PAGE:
Letters: Here’s how to calm the school waters in Stillwater

10December 2020

The Stillwater Area School District’s interim superintendent, Malinda Lansfeldt, has been given a golden opportunity to calm the waters and bring unity to the district: All she has to do is to decline to enter into negotiations to extend her contract unless it goes through the normal process.

Ms. Lansfeldt was made interim superintendent when the sitting superintendent was ousted prior to the end of her contract.  The school board members who engineered the ouster have since either resigned from the board or lost their positions in the election Nov. 3.  Ms. Lansfeldt’s contract as interim superintendent runs until next June 30. The current board chair, a lame duck, is pushing to negotiate a three-year extension of the contract, which doesn’t follow the normal hiring process.

Malinda Lansfeldt (Courtesy of Stillwater Area Schools)

The hiring process the board outlined last June would include searching for qualified candidates and engaging the community, staff, students, and under-served communities in the effort.  Ms. Lansfeldt could choose to participate in negotiations that circumvent the engagement of the community and the review of other qualified candidates.  If that is her choice, she will likely be seen as an illegitimate superintendent who risks not having the support of the incoming board, the community, and staff of the district. The conflict and rancor in the district will likely continue, to the detriment of all.

This is Ms. Lansfeldt’s opportunity to show her integrity: decline to negotiate an extension of her interim contract, and insist that the normal hiring process be followed. She would gain the respect of the incoming school board and the community, and demonstrate that she values unity in the district.  Would she want anything less?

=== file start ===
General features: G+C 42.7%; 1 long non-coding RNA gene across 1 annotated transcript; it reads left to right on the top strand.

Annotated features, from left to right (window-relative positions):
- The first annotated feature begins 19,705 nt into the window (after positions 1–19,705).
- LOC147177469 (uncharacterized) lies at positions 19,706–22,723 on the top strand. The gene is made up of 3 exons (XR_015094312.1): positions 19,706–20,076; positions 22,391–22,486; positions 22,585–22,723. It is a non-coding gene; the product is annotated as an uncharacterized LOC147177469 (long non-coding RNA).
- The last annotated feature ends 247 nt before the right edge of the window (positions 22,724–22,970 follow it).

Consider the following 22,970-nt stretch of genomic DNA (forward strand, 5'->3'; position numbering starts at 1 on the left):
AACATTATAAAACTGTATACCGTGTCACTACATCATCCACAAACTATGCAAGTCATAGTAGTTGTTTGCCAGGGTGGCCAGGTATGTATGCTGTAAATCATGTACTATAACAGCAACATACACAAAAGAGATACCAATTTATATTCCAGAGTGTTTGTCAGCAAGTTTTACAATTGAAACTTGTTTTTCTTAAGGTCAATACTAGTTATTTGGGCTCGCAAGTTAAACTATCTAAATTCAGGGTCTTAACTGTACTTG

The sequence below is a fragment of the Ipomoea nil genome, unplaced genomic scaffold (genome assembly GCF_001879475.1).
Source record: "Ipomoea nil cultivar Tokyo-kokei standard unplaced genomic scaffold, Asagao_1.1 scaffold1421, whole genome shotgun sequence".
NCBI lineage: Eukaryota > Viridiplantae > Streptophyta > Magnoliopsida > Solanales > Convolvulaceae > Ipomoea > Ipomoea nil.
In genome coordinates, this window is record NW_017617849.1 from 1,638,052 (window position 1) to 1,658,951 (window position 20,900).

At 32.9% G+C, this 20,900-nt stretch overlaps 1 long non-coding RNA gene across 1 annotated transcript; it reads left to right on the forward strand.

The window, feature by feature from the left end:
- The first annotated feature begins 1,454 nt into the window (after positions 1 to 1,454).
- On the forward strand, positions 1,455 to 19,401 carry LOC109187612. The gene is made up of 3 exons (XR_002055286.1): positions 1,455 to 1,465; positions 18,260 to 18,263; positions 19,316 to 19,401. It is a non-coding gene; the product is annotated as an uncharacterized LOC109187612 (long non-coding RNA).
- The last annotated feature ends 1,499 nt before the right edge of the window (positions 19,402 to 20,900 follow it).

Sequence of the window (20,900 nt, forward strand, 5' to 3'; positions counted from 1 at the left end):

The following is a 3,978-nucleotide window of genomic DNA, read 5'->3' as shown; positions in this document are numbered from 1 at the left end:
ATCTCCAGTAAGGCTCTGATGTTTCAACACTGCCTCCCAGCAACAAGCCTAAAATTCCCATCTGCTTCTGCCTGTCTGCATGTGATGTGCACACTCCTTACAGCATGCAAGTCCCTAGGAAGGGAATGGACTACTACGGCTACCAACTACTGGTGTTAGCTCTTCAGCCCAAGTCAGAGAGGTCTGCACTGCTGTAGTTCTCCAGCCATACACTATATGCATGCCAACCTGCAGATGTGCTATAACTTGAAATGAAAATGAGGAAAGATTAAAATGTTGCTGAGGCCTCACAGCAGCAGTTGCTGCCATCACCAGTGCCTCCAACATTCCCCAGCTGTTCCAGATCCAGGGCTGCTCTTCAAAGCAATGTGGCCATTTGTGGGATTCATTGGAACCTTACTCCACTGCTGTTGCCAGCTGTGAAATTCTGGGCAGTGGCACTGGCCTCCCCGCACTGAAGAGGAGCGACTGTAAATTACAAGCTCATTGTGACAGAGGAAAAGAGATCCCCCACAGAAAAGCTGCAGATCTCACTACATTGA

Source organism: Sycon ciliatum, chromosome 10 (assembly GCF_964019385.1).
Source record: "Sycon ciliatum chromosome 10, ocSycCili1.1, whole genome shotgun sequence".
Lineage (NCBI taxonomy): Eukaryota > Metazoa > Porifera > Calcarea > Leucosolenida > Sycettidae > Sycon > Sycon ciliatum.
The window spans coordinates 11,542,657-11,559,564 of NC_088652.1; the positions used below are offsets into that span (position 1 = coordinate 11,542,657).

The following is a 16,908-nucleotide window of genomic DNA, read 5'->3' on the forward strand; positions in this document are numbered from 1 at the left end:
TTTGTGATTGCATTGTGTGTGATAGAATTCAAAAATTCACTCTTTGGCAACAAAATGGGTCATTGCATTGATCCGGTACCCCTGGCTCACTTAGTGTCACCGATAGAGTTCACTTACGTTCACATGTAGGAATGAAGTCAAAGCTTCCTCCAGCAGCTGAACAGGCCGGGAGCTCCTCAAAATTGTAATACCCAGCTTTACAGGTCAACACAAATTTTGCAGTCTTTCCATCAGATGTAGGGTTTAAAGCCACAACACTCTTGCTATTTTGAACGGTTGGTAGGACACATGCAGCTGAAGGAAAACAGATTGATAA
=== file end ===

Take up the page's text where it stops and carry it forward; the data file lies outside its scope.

Karen Thielman, Woodbury


One word

Before this country implodes there is one pertinent word: ENOUGH!

Rodney A. Davies, St. Paul


The line

While I have great respect for the politicians of this state (especially those who have shown their care for the citizens of Minnesota by promoting and modeling good public health behavior) there are some groups that should get the coronavirus vaccine before them: Health care workers, elderly (already cited), teachers, children, bus drivers, retail workers, funeral home workers, volunteers, families of people in nursing homes, small business workers, airline pilots, airline attendants, taxi cab drivers, police, firefighters, secret service agents, corrections officers, incarcerated people, busboys, waitstaff, DMV workers, factory workers. There are others I’m sure. If there are a few doses left maybe we could even give it to the lawyers.

Brian Kersten, Bayport


Particularly not minor

Regarding your recent news report on Hennepin County proposing eliminating bail for “minor offenses” such as theft of a motor vehicle, forgery, damage to property and identity theft: In my world, these are not minor offenses. The Twin Cities has seen an alarming increase in carjackings, often involving threatening the owner at gunpoint. A recent news report said that the same offenders keep hijacking cars repeatedly. So, as a parent, this is the same logic to me of not punishing a child for behavior you wish to eliminate.

Anyone who’s been a victim of these crimes would not agree that they are minor crimes.

Since when is reducing prison populations more important than deterring car jackings, ID theft, forgery? I focus on these particular offenses because they strike me as particularly not minor.

I feel as though our county attorneys have lost perspective on what constitutes a minor offense, and what the public is willing to sanction, which is what suspending bail is, in my humble opinion.

Am I the only one who thinks this is a slippery slope?

Susan Winsor, Afton

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